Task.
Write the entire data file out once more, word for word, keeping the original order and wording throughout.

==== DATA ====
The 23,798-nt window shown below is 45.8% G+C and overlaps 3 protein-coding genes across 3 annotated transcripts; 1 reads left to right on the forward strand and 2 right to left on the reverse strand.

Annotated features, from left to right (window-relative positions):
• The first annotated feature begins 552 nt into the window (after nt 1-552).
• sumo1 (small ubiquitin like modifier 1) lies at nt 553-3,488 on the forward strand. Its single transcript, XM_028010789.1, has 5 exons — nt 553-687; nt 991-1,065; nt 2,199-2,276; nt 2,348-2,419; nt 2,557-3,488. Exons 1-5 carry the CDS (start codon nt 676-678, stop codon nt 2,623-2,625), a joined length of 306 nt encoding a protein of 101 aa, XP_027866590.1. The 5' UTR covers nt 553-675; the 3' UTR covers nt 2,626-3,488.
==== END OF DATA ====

The 23,798-nt window shown below is 45.8% G+C and overlaps 3 protein-coding genes across 3 annotated transcripts; 1 reads left to right on the forward strand and 2 right to left on the reverse strand.

Annotated features, from left to right (window-relative positions):
• The first annotated feature begins 552 nt into the window (after nt 1-552).
• sumo1 (small ubiquitin like modifier 1) lies at nt 553-3,488 on the forward strand. Its single transcript, XM_028010789.1, has 5 exons — nt 553-687; nt 991-1,065; nt 2,199-2,276; nt 2,348-2,419; nt 2,557-3,488. Exons 1-5 carry the CDS (start codon nt 676-678, stop codon nt 2,623-2,625), a joined length of 306 nt encoding a protein of 101 aa, XP_027866590.1. The 5' UTR covers nt 553-675; the 3' UTR covers nt 2,626-3,488.